“The Springbok management are aware of reports regarding Springbok flyhalf Elton Jantjies and team dietician Zeenat Simjee between the training camp in Sabie and the test match against New Zealand in Mbombela earlier this year,” SA Rugby said in a statement said.
“No team protocols were breached, but the individuals are returning to South Africa to attend to these personal reports and to eliminate any distractions to the team’s preparations for the test against Argentina.”
Jantjies was in trouble for allegedly causing problems on an international flight between Dubai and Johannesburg earlier this year.
‘We’re still hurting’
South Africa Rugby president Mark Alexander has given an insight into the strained relationship with New Zealand after accusing NZR of throwing his country “under the bus” in the breakdown of their Super Rugby ties.
Bitterness clearly remains between the two Southern Hemisphere unions, but Alexander is pleased with the way South African club teams have been embraced by Europe, and hinted at a desire to play international rugby in the north as well.
He said the change of competition had had a positive impact on the players’ welfare.
“When we played in Super Rugby, our guys were away for five weeks. They were all young men. Many were recently married and when they wake up in the morning, their families were sleeping so the guys would wake up at 3am to speak to their families, they hated it. The travel to Australasia, with three time zones – in Australia there is two, in New Zealand too,” Alexander told reporters.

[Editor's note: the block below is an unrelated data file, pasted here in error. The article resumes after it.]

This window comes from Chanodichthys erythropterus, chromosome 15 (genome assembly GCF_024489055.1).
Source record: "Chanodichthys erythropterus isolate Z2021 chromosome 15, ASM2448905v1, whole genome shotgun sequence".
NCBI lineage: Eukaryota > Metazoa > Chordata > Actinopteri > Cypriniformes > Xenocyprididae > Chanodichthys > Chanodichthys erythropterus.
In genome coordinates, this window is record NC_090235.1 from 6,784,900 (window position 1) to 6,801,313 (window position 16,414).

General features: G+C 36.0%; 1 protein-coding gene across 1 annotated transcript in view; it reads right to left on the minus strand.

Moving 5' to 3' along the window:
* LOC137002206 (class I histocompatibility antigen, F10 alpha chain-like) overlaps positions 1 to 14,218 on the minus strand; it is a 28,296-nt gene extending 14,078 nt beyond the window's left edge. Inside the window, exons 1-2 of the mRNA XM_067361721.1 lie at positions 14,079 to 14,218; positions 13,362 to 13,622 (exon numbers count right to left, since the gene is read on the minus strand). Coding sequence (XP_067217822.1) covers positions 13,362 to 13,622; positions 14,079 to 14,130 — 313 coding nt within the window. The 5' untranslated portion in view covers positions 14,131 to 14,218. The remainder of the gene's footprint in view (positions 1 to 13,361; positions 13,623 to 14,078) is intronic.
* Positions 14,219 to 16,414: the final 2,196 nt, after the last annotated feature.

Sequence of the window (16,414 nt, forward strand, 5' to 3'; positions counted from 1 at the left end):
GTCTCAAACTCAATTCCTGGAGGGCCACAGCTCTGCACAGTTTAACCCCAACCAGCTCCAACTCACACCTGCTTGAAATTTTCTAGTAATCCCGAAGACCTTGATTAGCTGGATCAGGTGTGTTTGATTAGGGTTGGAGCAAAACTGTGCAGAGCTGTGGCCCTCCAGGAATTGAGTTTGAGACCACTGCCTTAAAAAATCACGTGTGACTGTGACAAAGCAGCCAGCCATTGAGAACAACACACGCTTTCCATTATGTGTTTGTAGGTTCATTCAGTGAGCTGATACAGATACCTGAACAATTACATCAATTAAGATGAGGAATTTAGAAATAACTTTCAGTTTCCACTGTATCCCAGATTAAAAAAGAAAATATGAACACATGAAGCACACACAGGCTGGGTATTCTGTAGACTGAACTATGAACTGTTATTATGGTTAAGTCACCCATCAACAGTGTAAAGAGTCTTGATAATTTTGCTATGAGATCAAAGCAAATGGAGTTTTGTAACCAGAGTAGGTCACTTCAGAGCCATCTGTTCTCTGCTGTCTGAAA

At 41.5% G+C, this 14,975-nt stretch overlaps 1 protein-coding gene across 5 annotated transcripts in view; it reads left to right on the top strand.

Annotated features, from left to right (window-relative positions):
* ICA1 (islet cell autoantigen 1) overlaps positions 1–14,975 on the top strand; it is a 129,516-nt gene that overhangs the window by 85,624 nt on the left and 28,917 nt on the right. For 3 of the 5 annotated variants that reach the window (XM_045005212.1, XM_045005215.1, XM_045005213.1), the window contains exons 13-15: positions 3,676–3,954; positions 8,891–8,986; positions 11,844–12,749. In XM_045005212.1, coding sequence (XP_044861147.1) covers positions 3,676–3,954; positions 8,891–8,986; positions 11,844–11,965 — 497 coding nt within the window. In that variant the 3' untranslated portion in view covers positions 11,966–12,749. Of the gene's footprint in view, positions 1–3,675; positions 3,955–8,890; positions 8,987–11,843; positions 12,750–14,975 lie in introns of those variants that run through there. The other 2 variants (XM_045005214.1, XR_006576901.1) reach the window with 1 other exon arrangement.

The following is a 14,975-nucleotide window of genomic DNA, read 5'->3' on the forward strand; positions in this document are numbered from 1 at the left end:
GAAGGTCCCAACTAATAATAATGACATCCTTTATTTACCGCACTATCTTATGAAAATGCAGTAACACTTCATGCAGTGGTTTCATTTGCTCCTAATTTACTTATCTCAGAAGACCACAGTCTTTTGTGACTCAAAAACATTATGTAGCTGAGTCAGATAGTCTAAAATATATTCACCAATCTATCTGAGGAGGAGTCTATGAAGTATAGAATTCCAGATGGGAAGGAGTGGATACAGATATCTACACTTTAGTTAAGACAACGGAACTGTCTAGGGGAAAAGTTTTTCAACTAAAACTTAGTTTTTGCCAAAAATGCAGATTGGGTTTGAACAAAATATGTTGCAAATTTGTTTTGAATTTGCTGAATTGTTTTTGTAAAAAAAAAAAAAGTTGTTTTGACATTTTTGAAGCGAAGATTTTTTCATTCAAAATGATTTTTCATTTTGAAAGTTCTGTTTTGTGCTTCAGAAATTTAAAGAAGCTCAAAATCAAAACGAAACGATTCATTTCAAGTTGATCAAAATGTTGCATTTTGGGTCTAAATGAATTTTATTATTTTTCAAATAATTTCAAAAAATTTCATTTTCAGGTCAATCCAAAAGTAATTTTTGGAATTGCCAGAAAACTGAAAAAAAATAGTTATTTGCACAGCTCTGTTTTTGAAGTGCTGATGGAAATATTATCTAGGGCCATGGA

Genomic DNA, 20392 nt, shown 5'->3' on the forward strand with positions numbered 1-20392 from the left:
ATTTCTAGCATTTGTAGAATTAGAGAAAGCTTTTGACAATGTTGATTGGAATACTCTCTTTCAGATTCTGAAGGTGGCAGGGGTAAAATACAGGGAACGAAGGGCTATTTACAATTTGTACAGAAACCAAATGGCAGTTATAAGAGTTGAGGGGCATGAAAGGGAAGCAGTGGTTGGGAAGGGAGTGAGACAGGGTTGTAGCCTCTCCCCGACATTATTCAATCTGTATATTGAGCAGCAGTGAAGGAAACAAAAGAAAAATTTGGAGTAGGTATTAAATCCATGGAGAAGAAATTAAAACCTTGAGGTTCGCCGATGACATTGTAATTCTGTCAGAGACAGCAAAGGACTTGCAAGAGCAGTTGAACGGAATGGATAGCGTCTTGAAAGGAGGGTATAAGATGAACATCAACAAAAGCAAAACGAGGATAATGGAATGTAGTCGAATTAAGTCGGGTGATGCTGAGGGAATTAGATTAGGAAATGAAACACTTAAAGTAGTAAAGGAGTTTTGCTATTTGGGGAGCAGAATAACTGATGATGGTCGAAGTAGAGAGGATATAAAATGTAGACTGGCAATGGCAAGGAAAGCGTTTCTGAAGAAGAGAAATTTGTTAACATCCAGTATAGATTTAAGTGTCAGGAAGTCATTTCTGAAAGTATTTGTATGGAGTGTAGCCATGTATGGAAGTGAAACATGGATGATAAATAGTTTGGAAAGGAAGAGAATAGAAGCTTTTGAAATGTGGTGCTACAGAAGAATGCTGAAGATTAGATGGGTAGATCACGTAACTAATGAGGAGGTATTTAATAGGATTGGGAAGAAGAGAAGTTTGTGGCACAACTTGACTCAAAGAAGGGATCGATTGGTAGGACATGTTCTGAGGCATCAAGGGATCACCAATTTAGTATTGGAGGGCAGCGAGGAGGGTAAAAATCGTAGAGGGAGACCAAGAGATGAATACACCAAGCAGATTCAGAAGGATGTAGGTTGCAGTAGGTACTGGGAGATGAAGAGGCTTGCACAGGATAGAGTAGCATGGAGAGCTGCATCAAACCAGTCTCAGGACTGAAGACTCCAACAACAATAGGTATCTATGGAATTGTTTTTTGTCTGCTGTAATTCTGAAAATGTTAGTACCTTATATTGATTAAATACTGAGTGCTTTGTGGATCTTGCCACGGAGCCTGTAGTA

“The players love being part of the European set-up. Saying that also, one has to consider what happened to us on July 16, 2020 when New Zealand announced in a press article that they would not be continuing with Super Rugby in its current form.
“Thank God, two years previously we invested in the PRO16. They threw us under the bus. That had the potential to cripple South African rugby forever, so it (Europe) works for us, in how we prepare teams, we have a lot of players in Europe, so using this as a base is ideal.
Of the strained relationship between South Africa and New Zealand’s unions, Alexander added: “It was the manner in which it was done. We are still hurting about that.
“Look, we are exploring other avenues with other things, but I will never forget it. When you have partners, you normally give each other notice and that’s how partners work.
“When Australia was going through bad times, we sacrificed our broadcast money so they could stay alive. Similarly when there was problems with the earthquakes in New Zealand we did that and the same for Argentina. But when we had to drop two teams we were on our own.
“So we have to do the things that are best for South Africa Rugby and that is our principle now, we do anything that is best for our game and for our players.”
Rugby – The Roar